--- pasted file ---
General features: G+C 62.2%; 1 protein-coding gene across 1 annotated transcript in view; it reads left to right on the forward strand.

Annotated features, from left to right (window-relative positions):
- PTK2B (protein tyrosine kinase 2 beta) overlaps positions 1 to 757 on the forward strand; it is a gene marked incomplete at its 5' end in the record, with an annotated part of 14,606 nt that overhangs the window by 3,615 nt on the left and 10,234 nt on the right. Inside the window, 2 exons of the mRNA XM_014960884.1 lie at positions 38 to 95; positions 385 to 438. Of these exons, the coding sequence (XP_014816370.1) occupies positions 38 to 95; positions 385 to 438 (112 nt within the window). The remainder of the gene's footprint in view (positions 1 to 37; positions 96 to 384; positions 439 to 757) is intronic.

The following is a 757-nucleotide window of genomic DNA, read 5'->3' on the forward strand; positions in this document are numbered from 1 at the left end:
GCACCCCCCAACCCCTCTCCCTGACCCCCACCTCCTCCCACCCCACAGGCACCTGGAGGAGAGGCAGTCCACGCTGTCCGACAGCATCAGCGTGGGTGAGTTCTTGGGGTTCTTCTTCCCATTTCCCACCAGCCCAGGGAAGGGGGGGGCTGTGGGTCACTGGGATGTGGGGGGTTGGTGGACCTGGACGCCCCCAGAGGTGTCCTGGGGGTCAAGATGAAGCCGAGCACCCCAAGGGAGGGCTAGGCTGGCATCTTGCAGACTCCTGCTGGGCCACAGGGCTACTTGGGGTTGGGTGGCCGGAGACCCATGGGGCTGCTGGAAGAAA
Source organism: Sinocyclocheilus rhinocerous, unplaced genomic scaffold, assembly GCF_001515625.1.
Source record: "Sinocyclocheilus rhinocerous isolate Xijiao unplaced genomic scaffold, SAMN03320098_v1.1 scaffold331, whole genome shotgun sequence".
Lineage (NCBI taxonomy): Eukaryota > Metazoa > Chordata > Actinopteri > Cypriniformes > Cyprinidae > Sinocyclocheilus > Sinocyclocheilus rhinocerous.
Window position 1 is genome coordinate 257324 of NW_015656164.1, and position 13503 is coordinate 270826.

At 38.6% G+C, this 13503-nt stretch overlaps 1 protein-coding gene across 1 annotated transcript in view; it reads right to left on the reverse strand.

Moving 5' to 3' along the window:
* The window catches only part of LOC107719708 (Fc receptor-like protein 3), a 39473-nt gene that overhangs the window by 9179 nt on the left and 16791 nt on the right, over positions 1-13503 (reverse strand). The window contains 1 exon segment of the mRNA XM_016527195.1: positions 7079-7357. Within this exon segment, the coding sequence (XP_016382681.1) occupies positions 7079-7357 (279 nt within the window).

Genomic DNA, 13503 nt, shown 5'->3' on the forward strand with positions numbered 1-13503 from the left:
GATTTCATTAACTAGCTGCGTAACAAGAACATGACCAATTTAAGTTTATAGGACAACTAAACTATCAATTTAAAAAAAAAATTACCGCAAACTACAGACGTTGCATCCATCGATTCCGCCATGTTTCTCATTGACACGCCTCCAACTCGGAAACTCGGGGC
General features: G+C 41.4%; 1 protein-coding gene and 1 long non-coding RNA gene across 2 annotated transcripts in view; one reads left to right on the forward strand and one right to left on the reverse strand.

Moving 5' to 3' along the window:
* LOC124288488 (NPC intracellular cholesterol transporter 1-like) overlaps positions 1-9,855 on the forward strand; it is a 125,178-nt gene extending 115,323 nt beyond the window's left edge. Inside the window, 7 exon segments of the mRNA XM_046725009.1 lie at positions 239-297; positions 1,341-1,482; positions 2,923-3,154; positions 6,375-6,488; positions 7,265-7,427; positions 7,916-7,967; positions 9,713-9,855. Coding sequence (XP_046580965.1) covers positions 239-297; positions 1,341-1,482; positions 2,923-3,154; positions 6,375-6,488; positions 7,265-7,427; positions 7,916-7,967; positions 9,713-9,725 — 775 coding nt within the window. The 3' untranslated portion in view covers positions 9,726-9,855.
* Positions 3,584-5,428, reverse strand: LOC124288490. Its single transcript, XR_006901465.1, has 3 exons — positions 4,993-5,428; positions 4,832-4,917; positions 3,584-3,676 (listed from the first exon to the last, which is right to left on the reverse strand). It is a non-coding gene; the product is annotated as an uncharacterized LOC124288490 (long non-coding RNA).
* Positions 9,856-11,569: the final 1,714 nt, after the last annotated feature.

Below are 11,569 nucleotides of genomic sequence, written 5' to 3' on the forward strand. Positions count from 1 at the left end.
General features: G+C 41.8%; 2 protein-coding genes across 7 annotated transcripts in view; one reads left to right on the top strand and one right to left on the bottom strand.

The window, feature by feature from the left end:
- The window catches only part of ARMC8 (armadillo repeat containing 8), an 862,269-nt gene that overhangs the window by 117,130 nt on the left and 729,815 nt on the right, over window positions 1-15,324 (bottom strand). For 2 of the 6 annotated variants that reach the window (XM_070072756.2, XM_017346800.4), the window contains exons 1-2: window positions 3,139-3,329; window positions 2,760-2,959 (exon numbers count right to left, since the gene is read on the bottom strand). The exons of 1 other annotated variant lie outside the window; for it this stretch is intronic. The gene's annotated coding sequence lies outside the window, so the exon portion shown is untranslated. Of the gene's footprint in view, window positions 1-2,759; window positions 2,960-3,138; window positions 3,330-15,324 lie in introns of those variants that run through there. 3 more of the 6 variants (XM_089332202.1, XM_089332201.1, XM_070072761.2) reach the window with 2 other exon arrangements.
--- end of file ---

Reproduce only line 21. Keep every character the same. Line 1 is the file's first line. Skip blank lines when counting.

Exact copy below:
General features: G+C 41.8%; 2 protein-coding genes across 7 annotated transcripts in view; one reads left to right on the top strand and one right to left on the bottom strand.